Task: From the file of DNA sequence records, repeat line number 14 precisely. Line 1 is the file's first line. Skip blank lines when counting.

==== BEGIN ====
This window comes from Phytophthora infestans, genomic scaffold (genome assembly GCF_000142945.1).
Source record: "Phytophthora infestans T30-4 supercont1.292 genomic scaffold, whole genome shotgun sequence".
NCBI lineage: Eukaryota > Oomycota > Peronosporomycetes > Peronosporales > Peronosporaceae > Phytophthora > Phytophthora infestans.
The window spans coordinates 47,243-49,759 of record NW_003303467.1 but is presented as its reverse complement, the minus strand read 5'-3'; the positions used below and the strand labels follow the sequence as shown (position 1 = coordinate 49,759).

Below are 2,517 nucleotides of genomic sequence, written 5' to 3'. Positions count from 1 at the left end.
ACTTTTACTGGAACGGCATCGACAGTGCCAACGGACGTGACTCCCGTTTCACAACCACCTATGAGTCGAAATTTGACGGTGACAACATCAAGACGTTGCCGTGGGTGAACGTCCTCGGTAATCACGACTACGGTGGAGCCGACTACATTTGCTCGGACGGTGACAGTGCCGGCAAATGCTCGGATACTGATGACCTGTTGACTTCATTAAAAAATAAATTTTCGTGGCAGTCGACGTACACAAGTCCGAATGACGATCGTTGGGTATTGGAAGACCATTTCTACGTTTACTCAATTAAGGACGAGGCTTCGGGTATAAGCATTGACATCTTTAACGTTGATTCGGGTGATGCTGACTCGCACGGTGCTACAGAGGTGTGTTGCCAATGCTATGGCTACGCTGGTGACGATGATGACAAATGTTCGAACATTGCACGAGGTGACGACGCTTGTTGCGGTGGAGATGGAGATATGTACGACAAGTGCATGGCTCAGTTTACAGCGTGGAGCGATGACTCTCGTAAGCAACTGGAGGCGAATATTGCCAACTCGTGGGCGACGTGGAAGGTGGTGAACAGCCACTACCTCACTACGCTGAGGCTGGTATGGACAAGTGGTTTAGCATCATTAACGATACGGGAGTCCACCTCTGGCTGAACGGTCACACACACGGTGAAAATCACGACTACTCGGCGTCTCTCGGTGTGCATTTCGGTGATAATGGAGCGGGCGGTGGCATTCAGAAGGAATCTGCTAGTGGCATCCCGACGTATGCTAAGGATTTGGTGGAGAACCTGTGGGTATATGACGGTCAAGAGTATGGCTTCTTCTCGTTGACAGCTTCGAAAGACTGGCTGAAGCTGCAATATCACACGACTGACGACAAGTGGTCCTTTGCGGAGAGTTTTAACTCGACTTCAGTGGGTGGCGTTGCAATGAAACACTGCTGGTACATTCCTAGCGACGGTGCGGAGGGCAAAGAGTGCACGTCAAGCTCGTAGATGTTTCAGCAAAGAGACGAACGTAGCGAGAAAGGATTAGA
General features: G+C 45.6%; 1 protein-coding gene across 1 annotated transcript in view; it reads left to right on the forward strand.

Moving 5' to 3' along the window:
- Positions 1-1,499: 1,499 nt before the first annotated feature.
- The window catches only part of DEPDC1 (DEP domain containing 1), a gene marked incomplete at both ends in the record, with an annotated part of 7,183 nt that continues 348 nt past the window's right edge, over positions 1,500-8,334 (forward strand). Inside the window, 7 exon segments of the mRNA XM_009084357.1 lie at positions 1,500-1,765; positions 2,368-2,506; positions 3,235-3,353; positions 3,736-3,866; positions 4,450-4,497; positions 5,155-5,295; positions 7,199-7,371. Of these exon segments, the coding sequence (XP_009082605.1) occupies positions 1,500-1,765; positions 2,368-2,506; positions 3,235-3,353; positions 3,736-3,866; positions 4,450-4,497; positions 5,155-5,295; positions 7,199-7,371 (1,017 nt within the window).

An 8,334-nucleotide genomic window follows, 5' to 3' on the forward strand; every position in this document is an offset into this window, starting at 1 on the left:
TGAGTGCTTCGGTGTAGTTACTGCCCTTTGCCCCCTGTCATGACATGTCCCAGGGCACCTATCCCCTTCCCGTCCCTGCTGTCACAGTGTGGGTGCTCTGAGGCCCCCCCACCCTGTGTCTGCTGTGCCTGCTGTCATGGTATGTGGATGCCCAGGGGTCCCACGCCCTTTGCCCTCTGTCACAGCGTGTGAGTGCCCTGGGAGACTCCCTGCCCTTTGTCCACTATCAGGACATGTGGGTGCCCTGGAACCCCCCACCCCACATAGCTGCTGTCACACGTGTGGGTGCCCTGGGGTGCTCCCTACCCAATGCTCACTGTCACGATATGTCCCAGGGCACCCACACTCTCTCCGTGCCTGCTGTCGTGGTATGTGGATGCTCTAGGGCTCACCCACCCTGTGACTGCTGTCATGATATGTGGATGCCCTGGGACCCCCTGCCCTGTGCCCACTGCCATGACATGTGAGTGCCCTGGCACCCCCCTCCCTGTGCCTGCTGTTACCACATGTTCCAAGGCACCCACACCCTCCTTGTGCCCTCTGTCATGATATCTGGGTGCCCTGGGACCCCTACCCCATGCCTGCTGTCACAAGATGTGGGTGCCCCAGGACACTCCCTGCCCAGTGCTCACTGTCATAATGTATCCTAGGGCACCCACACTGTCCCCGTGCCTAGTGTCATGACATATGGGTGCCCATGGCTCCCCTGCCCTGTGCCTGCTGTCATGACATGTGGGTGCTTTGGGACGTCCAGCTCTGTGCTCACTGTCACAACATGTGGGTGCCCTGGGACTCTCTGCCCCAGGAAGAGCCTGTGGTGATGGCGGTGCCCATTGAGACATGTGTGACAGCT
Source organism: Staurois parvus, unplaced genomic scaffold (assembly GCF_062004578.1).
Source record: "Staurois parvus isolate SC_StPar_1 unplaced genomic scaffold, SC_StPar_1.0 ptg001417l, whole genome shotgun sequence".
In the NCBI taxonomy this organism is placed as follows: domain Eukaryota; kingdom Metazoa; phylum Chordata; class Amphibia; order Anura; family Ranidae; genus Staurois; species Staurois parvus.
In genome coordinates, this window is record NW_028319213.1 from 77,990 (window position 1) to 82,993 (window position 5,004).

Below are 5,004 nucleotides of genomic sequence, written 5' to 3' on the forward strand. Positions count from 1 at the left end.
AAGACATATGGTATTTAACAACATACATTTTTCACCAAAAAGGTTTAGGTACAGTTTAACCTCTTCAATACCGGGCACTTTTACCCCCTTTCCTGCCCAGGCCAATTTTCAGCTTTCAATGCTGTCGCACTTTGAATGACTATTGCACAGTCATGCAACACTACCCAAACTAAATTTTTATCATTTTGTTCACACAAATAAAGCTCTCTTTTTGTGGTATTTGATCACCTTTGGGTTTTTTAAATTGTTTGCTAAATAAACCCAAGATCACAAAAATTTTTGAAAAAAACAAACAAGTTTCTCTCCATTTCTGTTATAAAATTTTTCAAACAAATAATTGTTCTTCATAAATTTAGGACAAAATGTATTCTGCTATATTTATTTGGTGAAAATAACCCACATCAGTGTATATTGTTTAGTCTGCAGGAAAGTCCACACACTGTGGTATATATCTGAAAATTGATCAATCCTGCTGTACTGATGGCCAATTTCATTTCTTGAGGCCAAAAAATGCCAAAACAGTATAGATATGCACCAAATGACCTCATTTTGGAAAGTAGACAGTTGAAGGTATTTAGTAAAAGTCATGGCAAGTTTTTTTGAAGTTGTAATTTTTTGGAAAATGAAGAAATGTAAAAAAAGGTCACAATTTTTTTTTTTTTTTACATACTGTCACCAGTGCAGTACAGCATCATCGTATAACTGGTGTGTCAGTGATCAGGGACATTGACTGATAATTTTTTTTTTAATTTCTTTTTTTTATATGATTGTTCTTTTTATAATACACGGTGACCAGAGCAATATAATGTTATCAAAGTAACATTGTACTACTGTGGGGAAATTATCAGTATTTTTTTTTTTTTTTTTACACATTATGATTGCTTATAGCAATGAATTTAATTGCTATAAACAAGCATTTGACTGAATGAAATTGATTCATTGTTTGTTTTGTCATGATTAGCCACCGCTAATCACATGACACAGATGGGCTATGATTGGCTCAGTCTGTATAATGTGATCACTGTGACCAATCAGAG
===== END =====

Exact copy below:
Source record: "Staurois parvus isolate SC_StPar_1 unplaced genomic scaffold, SC_StPar_1.0 ptg001417l, whole genome shotgun sequence".